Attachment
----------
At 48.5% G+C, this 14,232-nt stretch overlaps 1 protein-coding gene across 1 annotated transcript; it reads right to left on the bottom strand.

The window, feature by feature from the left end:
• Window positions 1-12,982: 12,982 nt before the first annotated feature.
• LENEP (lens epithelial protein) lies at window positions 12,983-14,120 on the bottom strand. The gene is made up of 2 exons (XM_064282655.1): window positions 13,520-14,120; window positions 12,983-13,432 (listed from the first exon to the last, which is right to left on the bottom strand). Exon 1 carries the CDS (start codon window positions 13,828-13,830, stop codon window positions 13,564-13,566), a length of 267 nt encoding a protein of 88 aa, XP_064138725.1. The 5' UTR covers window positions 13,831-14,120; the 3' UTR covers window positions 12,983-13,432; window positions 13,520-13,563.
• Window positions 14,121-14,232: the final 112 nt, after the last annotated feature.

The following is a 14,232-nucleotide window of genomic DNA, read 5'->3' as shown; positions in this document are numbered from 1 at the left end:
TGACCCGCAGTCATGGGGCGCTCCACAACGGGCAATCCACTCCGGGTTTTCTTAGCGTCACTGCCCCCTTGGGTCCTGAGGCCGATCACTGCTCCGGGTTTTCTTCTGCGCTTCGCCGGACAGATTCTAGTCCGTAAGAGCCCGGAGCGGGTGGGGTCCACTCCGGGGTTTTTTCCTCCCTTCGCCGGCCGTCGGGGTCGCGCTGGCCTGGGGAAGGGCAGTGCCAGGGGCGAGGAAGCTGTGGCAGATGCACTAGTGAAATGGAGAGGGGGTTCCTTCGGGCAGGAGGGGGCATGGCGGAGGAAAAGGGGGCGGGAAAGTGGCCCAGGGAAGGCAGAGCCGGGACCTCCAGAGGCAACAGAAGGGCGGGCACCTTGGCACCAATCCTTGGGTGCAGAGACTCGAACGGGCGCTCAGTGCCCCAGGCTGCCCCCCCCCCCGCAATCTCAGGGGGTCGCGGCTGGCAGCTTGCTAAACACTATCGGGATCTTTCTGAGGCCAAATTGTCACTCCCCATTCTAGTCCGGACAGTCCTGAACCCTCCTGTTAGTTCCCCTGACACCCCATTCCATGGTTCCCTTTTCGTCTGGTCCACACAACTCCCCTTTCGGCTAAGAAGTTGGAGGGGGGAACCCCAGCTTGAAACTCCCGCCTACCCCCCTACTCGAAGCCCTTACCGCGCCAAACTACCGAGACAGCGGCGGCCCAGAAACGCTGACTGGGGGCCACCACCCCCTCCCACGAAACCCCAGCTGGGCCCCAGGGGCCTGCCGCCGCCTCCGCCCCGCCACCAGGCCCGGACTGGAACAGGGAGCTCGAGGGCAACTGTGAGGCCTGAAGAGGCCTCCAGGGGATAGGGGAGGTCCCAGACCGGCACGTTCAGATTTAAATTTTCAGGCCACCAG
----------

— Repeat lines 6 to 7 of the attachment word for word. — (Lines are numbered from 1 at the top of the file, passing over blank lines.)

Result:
The following is a 14,232-nucleotide window of genomic DNA, read 5'->3' as shown; positions in this document are numbered from 1 at the left end:
TGACCCGCAGTCATGGGGCGCTCCACAACGGGCAATCCACTCCGGGTTTTCTTAGCGTCACTGCCCCCTTGGGTCCTGAGGCCGATCACTGCTCCGGGTTTTCTTCTGCGCTTCGCCGGACAGATTCTAGTCCGTAAGAGCCCGGAGCGGGTGGGGTCCACTCCGGGGTTTTTTCCTCCCTTCGCCGGCCGTCGGGGTCGCGCTGGCCTGGGGAAGGGCAGTGCCAGGGGCGAGGAAGCTGTGGCAGATGCACTAGTGAAATGGAGAGGGGGTTCCTTCGGGCAGGAGGGGGCATGGCGGAGGAAAAGGGGGCGGGAAAGTGGCCCAGGGAAGGCAGAGCCGGGACCTCCAGAGGCAACAGAAGGGCGGGCACCTTGGCACCAATCCTTGGGTGCAGAGACTCGAACGGGCGCTCAGTGCCCCAGGCTGCCCCCCCCCCCGCAATCTCAGGGGGTCGCGGCTGGCAGCTTGCTAAACACTATCGGGATCTTTCTGAGGCCAAATTGTCACTCCCCATTCTAGTCCGGACAGTCCTGAACCCTCCTGTTAGTTCCCCTGACACCCCATTCCATGGTTCCCTTTTCGTCTGGTCCACACAACTCCCCTTTCGGCTAAGAAGTTGGAGGGGGGAACCCCAGCTTGAAACTCCCGCCTACCCCCCTACTCGAAGCCCTTACCGCGCCAAACTACCGAGACAGCGGCGGCCCAGAAACGCTGACTGGGGGCCACCACCCCCTCCCACGAAACCCCAGCTGGGCCCCAGGGGCCTGCCGCCGCCTCCGCCCCGCCACCAGGCCCGGACTGGAACAGGGAGCTCGAGGGCAACTGTGAGGCCTGAAGAGGCCTCCAGGGGATAGGGGAGGTCCCAGACCGGCACGTTCAGATTTAAATTTTCAGGCCACCAG